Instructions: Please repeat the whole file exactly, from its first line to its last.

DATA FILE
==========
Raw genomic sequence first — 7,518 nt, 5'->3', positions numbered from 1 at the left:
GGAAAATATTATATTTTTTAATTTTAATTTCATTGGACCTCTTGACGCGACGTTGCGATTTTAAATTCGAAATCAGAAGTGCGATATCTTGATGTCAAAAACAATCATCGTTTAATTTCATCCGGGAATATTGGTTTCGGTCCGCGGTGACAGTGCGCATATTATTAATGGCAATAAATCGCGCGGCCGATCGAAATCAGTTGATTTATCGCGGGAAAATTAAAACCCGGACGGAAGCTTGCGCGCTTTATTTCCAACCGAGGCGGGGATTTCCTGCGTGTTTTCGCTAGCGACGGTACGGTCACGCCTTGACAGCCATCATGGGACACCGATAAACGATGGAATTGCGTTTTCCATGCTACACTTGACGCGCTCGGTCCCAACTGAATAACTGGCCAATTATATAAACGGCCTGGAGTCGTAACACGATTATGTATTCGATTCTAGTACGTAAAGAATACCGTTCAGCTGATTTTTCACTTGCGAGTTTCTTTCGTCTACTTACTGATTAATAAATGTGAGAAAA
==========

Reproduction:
Raw genomic sequence first — 7,518 nt, 5'->3', positions numbered from 1 at the left:
GGAAAATATTATATTTTTTAATTTTAATTTCATTGGACCTCTTGACGCGACGTTGCGATTTTAAATTCGAAATCAGAAGTGCGATATCTTGATGTCAAAAACAATCATCGTTTAATTTCATCCGGGAATATTGGTTTCGGTCCGCGGTGACAGTGCGCATATTATTAATGGCAATAAATCGCGCGGCCGATCGAAATCAGTTGATTTATCGCGGGAAAATTAAAACCCGGACGGAAGCTTGCGCGCTTTATTTCCAACCGAGGCGGGGATTTCCTGCGTGTTTTCGCTAGCGACGGTACGGTCACGCCTTGACAGCCATCATGGGACACCGATAAACGATGGAATTGCGTTTTCCATGCTACACTTGACGCGCTCGGTCCCAACTGAATAACTGGCCAATTATATAAACGGCCTGGAGTCGTAACACGATTATGTATTCGATTCTAGTACGTAAAGAATACCGTTCAGCTGATTTTTCACTTGCGAGTTTCTTTCGTCTACTTACTGATTAATAAATGTGAGAAAA